Thomas August Ryan

Buttons As Actions

One of the UX issues I’ve been struggling with is designing my web apps to make their workflow as clear as possible. Most web-pages will use a combination of buttons, links, icons, and outlines to establish a visual hierarchy of elements. The web apps that I maintain for the County are essentially information portals. They allow you to search for content, see the results of your query, look at information specific to one of the results of your query, and link you out to other information related to that result. The user flow here is Search, Find, Read, Extend. This is the core work flow loop for both Parcel Details and Parcel Search.

This is the old general page of Parcel Details. Inside of the four step workflow this page would be step 3: Read. How does the user move from consuming the information on the page to extending from this information out to other county services? They’d need to use the nav bar at the top or click on one of the two in-text hyperlinks on this page. Any thing that takes you away from this page is an extend action of the page.

Rethinking Hyperlinks

The issue here is that the only visual signals this page uses to flag those links are brackets and the light blue text coloring typical of hyperlinks. Based on the feedback (questions from citizens) we’ve received this was not enough to guide users in the right direction.

How do we make it crystal clear what parts of this page are devoted to the Read step of the loop and what parts of the page are devoted to the Extend step? Buttons as Actions.

Styling links that change the context from one page to another as button is an effective and consistent way to highlight options for the user and set their expectations for what will occur if they click on it.

Here is the current version of this page. We’ve converted the small “(Change Mailing Address)” hyperlink to a button and removed the unnecessary county code link to reduce clutter. The number of users that send us emails asking how to change their tax payer name or address has dropped from a half dozen a month to zero.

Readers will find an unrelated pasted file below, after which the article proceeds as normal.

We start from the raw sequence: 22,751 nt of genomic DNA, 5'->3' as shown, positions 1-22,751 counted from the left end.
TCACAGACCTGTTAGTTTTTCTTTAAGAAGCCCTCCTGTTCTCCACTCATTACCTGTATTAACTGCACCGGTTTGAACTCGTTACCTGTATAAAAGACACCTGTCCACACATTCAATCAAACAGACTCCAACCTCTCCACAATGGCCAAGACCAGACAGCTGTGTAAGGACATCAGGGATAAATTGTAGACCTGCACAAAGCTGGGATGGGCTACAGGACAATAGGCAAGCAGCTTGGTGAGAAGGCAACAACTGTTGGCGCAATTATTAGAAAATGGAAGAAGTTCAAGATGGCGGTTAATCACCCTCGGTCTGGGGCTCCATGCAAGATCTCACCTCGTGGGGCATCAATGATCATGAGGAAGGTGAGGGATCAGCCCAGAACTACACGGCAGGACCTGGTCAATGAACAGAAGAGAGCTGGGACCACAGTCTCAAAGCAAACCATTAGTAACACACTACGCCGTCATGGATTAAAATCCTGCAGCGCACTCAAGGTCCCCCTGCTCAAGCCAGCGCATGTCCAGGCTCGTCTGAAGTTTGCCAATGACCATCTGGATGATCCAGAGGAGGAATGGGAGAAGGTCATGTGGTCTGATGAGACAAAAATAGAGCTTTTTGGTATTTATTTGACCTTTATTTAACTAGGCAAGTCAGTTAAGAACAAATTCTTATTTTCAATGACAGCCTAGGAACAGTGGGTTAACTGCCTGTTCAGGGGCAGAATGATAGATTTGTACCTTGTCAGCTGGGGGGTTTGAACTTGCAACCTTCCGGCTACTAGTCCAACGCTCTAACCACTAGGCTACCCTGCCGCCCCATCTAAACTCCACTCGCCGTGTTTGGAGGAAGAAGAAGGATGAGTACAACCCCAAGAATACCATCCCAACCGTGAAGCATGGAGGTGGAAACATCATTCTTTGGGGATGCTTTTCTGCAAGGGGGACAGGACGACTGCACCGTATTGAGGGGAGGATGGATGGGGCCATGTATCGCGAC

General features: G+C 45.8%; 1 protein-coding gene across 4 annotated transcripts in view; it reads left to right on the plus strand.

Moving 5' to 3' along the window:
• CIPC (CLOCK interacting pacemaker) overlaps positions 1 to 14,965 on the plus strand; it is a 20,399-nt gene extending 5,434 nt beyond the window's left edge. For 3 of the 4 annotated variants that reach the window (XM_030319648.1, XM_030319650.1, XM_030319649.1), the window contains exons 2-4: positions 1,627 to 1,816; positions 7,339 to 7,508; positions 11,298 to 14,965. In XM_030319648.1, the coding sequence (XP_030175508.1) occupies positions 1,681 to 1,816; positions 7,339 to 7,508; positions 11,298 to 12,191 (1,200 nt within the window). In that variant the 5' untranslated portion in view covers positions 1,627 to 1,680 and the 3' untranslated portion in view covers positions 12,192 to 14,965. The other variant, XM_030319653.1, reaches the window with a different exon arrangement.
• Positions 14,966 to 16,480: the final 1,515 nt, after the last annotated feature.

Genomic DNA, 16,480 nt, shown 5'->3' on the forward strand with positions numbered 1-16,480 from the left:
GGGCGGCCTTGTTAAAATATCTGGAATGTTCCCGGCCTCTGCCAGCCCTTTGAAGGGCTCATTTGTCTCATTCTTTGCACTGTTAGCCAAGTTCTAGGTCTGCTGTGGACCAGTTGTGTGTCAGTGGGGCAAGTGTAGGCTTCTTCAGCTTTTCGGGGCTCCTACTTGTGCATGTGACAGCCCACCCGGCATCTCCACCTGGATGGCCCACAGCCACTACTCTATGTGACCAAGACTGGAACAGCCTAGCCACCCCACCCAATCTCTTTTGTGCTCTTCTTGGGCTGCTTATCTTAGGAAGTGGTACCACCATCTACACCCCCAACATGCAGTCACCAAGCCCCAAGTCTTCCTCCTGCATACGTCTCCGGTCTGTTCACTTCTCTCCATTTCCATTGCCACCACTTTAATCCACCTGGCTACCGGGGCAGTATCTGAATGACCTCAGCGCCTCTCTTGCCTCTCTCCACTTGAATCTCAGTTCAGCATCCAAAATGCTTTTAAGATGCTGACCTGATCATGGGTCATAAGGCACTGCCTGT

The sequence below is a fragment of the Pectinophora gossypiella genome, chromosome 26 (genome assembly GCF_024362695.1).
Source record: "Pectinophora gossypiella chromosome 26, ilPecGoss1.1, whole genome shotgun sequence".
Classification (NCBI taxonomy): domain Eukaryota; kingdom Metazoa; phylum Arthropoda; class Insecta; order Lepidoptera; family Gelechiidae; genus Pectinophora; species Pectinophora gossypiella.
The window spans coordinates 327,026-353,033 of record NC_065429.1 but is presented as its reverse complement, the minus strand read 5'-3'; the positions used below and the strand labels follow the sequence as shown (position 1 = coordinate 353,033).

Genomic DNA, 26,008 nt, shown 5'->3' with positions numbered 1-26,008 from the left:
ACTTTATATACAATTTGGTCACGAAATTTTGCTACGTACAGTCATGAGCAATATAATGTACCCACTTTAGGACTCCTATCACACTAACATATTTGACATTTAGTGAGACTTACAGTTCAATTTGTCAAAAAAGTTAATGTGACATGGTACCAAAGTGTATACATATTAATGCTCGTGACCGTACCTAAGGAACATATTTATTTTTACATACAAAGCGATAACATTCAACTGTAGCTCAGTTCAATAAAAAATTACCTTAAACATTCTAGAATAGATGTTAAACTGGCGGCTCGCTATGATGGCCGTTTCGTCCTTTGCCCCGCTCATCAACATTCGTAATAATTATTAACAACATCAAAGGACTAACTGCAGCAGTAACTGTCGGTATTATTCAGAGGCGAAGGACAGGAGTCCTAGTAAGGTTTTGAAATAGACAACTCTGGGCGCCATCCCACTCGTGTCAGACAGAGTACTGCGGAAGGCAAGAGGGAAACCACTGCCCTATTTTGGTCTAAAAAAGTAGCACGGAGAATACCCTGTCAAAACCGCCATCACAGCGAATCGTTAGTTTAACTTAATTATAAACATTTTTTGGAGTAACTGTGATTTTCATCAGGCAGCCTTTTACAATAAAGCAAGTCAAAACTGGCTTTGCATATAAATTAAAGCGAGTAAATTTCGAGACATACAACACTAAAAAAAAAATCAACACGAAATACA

Minimizing the Footer

You’ll notice that we are not applying this buttons-as-actions theme to the hyperlink in the page footer. They remain the same as before in an attempt to de-emphasize their importance. If the user is actively engaging with the page footer this means that something has gone wrong. They’re lost, the app is broken, and we need to provide them with a safety railing to bump up against.

If Parcel Details is working as intended the footer is noise. We need to have a safety railing for failure states, but we want to minimize the visual and informational noise on the page. Right now the best way to accomplish this is to leave the footer as a block of small, unassuming, text and hyperlinks.

Menu Carrots?

The other significant change is that we’ve added carrots back into the navbar menu items that expand into drop downs. Internally we’ve gone back and forth on the necessity of these carrots. Minimalism is an important and worth while goal. But we also need to give the users hints about what to expect when the click on a menu item.

As a developer, I’ve found that it’s easy to get distracted from the hurtles and pain-points that a first-time or occasional user faces. The feedback that’s most easy to solicit is our own and we already know the app. The next easiest feedback is that of our internal customers and power users because they’re happy to tell us what they want. Finally we have everyone else, for which we don’t have good methods of collecting feedback from outside of support requests and complaints.

One thing that we can always do to make our apps more approachable is to piggy back on standards. The menu carrot is visual noise, but it’s a UX standard that people know and understand. The way it improves usability is a bigger benefit that the cost of the space it consumes.

This is another example of how buttons-as-action makes it clear that clicking on a Parcel number will extend the user’s understanding of their property and its context.

UX design rules are always changing but defining buttons-as-action is one of the clearest lessons that I’ve learned over the past year of maintaining Parcel Details.